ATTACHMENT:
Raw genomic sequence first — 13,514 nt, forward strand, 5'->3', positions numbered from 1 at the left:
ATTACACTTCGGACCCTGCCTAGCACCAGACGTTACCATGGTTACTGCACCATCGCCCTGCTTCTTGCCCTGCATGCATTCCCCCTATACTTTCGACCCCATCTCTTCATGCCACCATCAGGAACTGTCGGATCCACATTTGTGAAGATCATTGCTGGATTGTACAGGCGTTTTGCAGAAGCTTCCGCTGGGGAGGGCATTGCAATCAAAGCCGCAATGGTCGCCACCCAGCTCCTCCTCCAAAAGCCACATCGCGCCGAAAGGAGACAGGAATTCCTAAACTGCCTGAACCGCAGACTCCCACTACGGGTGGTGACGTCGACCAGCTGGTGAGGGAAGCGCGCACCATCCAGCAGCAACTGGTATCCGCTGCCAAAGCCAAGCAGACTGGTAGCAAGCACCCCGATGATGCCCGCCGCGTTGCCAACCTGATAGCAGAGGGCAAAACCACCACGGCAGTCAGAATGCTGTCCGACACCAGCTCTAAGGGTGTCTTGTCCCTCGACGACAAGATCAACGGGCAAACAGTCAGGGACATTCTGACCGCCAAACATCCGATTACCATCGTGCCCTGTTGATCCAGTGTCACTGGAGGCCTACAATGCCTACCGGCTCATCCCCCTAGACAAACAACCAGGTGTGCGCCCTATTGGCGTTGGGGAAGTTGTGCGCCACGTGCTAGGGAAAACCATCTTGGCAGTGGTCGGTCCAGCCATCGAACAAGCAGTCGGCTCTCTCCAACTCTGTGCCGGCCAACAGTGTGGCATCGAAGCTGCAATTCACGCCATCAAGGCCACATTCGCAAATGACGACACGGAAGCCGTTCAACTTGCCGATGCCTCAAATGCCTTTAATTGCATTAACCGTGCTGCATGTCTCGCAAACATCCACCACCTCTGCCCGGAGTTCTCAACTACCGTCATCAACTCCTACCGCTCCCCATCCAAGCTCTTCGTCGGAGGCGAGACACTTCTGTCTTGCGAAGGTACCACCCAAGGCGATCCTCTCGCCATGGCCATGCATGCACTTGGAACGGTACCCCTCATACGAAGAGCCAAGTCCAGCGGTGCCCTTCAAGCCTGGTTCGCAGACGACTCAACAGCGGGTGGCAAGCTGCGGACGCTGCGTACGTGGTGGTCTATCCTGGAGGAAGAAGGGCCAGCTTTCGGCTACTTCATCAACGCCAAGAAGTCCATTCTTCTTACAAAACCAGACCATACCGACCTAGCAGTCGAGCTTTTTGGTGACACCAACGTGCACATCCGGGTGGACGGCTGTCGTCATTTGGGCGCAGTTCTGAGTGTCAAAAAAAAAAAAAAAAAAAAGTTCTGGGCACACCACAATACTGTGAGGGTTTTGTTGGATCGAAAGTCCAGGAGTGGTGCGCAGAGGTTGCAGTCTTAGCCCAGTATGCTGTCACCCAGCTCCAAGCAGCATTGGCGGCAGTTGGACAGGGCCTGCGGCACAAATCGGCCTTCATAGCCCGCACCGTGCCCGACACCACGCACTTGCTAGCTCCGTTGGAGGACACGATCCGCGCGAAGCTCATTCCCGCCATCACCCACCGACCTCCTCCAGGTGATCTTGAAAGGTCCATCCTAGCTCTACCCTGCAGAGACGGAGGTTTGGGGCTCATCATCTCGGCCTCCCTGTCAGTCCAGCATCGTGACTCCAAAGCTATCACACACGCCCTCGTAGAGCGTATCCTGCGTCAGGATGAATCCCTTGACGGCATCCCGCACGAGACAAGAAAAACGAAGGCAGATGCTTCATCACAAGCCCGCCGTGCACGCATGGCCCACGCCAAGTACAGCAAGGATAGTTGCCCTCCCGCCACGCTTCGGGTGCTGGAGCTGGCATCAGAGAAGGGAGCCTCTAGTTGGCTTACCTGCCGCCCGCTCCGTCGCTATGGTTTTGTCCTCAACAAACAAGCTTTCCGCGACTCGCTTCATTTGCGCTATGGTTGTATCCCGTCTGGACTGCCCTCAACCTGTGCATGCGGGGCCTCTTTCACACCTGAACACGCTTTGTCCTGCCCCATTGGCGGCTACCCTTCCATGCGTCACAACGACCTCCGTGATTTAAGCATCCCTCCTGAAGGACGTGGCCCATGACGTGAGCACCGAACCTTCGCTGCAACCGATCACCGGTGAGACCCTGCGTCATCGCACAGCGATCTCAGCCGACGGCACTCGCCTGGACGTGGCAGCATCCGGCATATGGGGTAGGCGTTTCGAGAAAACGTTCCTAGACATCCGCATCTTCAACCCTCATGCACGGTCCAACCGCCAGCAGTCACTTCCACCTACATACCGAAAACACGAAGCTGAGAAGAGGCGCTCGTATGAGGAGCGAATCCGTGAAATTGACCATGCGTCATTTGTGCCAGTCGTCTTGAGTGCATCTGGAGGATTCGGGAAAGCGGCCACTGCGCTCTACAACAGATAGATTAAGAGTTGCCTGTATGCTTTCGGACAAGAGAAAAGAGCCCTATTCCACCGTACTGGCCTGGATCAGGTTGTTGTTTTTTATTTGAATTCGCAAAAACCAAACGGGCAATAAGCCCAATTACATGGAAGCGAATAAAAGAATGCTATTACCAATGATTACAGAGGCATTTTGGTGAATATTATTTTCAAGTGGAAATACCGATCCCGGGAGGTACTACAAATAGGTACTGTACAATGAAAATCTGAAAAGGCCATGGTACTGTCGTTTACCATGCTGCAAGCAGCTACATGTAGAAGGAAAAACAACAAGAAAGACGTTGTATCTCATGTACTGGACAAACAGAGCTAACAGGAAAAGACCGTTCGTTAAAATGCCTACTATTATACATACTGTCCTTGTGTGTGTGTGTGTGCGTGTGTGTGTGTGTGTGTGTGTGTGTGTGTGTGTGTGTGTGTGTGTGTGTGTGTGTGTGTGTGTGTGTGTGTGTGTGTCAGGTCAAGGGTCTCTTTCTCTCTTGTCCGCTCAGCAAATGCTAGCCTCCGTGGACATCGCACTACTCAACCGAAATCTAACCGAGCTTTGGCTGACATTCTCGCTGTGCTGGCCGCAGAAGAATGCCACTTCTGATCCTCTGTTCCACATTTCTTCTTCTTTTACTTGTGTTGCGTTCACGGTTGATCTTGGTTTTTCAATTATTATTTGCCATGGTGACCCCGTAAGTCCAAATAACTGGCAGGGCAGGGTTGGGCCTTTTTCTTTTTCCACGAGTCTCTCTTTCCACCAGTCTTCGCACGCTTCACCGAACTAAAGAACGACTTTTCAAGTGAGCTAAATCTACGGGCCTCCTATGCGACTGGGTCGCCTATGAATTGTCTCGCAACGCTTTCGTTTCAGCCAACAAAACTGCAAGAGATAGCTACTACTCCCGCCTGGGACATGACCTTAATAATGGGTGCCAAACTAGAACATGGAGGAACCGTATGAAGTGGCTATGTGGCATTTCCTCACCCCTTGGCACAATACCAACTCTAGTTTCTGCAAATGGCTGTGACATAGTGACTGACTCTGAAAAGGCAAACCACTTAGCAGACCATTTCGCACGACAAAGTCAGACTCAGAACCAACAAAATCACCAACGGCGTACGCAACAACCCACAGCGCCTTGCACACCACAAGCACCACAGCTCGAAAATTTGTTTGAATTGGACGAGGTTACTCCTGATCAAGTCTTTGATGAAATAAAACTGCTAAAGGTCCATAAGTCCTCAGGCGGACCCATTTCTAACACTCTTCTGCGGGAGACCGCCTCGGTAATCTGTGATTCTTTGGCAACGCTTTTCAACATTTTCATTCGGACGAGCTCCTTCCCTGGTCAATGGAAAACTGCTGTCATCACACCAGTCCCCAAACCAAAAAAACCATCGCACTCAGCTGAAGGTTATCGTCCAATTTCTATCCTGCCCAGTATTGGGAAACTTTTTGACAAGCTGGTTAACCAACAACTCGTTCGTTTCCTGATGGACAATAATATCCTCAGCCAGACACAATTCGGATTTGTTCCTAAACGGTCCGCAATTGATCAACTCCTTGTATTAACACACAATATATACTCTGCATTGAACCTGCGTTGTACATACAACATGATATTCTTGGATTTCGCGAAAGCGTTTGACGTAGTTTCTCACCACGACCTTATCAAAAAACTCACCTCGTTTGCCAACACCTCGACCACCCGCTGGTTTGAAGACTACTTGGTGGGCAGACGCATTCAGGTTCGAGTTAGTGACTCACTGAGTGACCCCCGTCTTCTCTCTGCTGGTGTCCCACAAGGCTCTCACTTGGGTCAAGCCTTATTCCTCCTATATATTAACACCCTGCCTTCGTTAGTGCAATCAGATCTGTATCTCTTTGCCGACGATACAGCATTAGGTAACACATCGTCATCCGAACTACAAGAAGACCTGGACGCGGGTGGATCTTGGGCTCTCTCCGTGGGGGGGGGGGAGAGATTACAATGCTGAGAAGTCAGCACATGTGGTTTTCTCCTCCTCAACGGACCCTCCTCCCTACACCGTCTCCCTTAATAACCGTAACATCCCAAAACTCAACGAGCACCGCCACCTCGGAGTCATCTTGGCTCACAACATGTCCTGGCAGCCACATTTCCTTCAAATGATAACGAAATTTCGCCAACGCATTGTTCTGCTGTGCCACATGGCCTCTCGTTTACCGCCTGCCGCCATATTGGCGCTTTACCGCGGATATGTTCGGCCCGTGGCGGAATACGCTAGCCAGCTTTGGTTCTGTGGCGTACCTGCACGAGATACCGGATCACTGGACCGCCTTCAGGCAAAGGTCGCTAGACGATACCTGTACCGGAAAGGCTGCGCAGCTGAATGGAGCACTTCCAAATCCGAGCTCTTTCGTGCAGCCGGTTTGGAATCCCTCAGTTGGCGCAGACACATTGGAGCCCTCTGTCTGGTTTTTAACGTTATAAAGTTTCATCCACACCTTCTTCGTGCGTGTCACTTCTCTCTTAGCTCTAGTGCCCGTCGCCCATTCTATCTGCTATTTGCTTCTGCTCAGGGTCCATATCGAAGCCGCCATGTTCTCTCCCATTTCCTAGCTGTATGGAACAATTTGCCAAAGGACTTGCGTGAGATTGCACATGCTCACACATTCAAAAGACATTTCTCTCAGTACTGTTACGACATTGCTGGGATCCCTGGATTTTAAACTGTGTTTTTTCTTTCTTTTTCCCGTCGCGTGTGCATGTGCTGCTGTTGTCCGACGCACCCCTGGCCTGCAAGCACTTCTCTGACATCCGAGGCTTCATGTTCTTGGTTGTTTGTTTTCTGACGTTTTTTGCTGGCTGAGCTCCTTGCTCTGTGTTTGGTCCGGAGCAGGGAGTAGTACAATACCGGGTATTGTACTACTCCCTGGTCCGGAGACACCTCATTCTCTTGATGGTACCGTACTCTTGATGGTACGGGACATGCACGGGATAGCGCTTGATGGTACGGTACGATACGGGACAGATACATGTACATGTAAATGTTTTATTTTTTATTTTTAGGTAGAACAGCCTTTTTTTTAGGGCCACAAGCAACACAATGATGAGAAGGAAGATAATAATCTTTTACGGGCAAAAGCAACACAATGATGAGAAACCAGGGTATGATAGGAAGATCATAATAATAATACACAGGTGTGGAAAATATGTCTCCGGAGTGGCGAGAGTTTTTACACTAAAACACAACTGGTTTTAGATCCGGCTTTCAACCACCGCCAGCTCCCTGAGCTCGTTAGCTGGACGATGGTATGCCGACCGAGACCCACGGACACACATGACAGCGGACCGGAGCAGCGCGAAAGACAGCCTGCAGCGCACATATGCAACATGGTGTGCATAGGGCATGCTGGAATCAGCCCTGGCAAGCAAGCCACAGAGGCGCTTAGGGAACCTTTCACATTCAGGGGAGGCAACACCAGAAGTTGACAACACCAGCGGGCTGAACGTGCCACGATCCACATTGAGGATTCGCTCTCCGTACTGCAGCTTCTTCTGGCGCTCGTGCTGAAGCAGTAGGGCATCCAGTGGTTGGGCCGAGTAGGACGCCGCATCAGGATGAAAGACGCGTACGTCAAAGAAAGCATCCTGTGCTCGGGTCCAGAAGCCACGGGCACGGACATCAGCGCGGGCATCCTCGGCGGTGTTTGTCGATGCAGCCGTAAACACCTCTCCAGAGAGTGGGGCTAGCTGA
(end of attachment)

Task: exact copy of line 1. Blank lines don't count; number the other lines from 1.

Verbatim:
Raw genomic sequence first — 13,514 nt, forward strand, 5'->3', positions numbered from 1 at the left: